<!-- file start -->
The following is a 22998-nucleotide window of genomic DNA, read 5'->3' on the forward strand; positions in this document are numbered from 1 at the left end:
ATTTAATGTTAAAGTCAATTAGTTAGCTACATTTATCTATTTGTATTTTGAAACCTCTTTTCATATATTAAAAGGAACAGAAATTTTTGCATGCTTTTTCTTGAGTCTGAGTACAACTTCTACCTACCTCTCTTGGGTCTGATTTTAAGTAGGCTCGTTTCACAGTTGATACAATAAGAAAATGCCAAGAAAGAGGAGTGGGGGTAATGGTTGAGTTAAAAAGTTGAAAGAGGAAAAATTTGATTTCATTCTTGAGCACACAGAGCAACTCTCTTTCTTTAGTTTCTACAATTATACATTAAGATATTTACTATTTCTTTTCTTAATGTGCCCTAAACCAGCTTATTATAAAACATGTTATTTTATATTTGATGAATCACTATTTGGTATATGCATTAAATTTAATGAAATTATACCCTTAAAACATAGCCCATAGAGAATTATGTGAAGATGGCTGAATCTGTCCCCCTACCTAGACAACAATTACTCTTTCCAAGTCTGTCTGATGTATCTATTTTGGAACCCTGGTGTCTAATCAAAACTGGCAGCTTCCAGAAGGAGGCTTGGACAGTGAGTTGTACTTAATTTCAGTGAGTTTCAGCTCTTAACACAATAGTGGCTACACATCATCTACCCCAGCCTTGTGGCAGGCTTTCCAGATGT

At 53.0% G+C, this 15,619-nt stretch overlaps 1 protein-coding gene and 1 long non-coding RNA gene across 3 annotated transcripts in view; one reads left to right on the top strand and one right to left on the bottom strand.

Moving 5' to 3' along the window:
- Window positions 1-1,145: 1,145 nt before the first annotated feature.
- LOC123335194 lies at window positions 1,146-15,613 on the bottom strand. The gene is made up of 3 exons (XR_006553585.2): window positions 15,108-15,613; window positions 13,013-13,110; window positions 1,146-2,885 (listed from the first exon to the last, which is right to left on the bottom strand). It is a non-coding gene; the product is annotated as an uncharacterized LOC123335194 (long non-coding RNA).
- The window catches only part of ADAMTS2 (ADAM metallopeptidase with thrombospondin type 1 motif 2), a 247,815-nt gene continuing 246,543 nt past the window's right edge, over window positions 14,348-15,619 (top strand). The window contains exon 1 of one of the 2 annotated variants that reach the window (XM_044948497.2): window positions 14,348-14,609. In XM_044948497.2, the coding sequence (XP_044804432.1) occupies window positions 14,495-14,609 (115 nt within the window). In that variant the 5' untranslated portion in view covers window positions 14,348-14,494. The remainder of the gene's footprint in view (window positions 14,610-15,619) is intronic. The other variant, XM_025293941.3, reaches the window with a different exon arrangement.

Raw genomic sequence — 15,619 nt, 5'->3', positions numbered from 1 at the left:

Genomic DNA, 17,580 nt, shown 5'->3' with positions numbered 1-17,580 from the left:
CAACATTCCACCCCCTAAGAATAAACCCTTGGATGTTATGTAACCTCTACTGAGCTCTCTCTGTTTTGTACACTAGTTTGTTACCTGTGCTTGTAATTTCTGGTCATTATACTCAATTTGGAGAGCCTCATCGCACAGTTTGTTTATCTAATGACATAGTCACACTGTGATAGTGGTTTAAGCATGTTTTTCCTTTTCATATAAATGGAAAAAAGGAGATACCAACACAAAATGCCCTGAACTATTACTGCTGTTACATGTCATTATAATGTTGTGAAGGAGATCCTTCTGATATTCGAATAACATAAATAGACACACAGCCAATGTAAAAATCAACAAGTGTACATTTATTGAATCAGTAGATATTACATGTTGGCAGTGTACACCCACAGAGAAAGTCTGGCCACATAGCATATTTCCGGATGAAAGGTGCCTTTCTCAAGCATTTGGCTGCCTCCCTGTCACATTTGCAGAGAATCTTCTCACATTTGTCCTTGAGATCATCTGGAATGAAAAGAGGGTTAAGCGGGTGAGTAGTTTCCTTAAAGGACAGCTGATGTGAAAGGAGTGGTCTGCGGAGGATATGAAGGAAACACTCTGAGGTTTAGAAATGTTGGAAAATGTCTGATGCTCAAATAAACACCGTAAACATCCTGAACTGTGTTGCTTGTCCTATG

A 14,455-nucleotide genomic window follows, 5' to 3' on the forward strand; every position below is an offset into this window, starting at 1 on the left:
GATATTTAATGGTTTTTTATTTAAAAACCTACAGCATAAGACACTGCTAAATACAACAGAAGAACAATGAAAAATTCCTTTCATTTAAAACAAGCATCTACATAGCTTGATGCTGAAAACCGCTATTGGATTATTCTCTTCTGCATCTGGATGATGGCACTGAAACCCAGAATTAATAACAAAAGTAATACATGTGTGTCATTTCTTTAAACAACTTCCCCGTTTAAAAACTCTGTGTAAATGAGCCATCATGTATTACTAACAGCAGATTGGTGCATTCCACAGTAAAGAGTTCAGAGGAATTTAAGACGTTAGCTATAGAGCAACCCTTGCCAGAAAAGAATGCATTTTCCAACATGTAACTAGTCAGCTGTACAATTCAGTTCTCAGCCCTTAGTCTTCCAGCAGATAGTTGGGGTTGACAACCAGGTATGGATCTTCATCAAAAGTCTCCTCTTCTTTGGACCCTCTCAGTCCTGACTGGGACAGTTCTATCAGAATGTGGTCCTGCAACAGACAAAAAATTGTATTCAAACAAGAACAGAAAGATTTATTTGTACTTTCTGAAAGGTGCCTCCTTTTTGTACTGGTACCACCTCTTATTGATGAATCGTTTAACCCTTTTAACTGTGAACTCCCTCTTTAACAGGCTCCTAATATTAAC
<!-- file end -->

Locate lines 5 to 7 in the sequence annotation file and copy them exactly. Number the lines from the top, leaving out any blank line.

- Window positions 1-1,145: 1,145 nt before the first annotated feature.
- LOC123335194 lies at window positions 1,146-15,613 on the bottom strand. The gene is made up of 3 exons (XR_006553585.2): window positions 15,108-15,613; window positions 13,013-13,110; window positions 1,146-2,885 (listed from the first exon to the last, which is right to left on the bottom strand). It is a non-coding gene; the product is annotated as an uncharacterized LOC123335194 (long non-coding RNA).
- The window catches only part of ADAMTS2 (ADAM metallopeptidase with thrombospondin type 1 motif 2), a 247,815-nt gene continuing 246,543 nt past the window's right edge, over window positions 14,348-15,619 (top strand). The window contains exon 1 of one of the 2 annotated variants that reach the window (XM_044948497.2): window positions 14,348-14,609. In XM_044948497.2, the coding sequence (XP_044804432.1) occupies window positions 14,495-14,609 (115 nt within the window). In that variant the 5' untranslated portion in view covers window positions 14,348-14,494. The remainder of the gene's footprint in view (window positions 14,610-15,619) is intronic. The other variant, XM_025293941.3, reaches the window with a different exon arrangement.